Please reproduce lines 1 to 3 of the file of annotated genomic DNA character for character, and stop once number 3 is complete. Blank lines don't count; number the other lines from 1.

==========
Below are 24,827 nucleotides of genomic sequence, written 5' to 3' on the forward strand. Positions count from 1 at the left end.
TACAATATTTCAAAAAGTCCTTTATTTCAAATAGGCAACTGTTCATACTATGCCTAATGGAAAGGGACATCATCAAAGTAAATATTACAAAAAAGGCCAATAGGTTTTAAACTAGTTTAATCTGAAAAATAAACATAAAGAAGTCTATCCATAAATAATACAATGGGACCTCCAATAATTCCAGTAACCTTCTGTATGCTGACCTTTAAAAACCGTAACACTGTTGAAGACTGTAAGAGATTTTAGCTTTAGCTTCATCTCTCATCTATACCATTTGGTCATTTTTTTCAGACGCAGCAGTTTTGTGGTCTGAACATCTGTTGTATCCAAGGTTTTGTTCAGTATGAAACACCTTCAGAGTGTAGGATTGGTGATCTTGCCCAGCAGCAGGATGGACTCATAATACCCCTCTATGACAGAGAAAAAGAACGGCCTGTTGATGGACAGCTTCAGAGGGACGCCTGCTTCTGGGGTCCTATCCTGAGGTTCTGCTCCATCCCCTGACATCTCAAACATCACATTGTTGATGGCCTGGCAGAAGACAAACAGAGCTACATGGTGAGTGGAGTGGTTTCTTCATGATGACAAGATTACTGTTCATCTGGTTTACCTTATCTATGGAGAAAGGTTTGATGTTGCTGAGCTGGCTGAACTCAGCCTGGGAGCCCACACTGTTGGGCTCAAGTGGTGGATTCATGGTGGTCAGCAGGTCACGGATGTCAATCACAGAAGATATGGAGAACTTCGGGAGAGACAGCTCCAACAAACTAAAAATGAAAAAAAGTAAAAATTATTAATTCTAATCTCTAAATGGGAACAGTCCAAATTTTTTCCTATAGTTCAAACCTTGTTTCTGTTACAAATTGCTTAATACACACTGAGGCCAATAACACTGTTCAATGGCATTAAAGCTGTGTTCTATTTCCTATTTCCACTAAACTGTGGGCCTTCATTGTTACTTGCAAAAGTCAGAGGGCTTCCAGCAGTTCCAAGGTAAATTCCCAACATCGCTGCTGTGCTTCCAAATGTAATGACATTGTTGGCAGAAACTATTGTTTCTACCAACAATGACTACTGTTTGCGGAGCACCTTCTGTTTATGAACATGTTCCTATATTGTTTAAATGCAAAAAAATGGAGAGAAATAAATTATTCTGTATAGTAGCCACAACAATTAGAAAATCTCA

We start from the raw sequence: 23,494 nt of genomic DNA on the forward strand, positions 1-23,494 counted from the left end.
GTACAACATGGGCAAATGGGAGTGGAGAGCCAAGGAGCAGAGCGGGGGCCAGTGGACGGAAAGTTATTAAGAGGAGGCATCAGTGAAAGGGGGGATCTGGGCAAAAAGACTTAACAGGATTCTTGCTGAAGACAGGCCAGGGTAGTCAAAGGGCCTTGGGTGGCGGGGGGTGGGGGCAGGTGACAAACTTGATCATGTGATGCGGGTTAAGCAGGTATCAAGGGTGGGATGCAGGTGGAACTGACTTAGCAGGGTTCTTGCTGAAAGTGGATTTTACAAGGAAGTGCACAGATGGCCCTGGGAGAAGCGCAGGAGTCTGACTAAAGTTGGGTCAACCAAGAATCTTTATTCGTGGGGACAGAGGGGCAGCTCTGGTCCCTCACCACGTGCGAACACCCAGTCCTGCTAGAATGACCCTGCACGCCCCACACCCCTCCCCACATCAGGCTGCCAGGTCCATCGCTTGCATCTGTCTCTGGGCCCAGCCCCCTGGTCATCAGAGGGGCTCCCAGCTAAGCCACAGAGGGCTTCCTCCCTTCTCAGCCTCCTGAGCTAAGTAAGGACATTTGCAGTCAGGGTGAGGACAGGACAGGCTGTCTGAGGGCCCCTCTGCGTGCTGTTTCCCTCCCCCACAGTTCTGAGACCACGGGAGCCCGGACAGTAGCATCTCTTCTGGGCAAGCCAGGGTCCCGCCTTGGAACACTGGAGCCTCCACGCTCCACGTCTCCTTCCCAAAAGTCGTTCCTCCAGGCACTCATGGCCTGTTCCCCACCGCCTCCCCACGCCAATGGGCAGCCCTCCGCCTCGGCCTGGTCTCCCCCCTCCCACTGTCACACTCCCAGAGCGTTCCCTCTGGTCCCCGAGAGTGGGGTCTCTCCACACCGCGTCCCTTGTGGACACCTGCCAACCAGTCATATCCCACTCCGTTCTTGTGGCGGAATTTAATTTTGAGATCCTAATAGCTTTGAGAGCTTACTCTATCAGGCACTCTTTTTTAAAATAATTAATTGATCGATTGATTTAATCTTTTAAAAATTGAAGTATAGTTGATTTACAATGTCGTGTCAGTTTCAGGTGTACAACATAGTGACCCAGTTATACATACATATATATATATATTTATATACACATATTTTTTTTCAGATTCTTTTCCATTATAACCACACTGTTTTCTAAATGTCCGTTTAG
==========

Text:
Below are 24,827 nucleotides of genomic sequence, written 5' to 3' on the forward strand. Positions count from 1 at the left end.
TACAATATTTCAAAAAGTCCTTTATTTCAAATAGGCAACTGTTCATACTATGCCTAATGGAAAGGGACATCATCAAAGTAAATATTACAAAAAAGGCCAATAGGTTTTAAACTAGTTTAATCTGAAAAATAAACATAAAGAAGTCTATCCATAAATAATACAATGGGACCTCCAATAATTCCAGTAACCTTCTGTATGCTGACCTTTAAAAACCGTAACACTGTTGAAGACTGTAAGAGATTTTAGCTTTAGCTTCATCTCTCATCTATACCATTTGGTCATTTTTTTCAGACGCAGCAGTTTTGTGGTCTGAACATCTGTTGTATCCAAGGTTTTGTTCAGTATGAAACACCTTCAGAGTGTAGGATTGGTGATCTTGCCCAGCAGCAGGATGGACTCATAATACCCCTCTATGACAGAGAAAAAGAACGGCCTGTTGATGGACAGCTTCAGAGGGACGCCTGCTTCTGGGGTCCTATCCTGAGGTTCTGCTCCATCCCCTGACATCTCAAACATCACATTGTTGATGGCCTGGCAGAAGACAAACAGAGCTACATGGTGAGTGGAGTGGTTTCTTCATGATGACAAGATTACTGTTCATCTGGTTTACCTTATCTATGGAGAAAGGTTTGATGTTGCTGAGCTGGCTGAACTCAGCCTGGGAGCCCACACTGTTGGGCTCAAGTGGTGGATTCATGGTGGTCAGCAGGTCACGGATGTCAATCACAGAAGATATGGAGAACTTCGGGAGAGACAGCTCCAACAAACTAAAAATGAAAAAAAGTAAAAATTATTAATTCTAATCTCTAAATGGGAACAGTCCAAATTTTTTCCTATAGTTCAAACCTTGTTTCTGTTACAAATTGCTTAATACACACTGAGGCCAATAACACTGTTCAATGGCATTAAAGCTGTGTTCTATTTCCTATTTCCACTAAACTGTGGGCCTTCATTGTTACTTGCAAAAGTCAGAGGGCTTCCAGCAGTTCCAAGGTAAATTCCCAACATCGCTGCTGTGCTTCCAAATGTAATGACATTGTTGGCAGAAACTATTGTTTCTACCAACAATGACTACTGTTTGCGGAGCACCTTCTGTTTATGAACATGTTCCTATATTGTTTAAATGCAAAAAAATGGAGAGAAATAAATTATTCTGTATAGTAGCCACAACAATTAGAAAATCTCA

We start from the raw sequence: 23,494 nt of genomic DNA on the forward strand, positions 1-23,494 counted from the left end.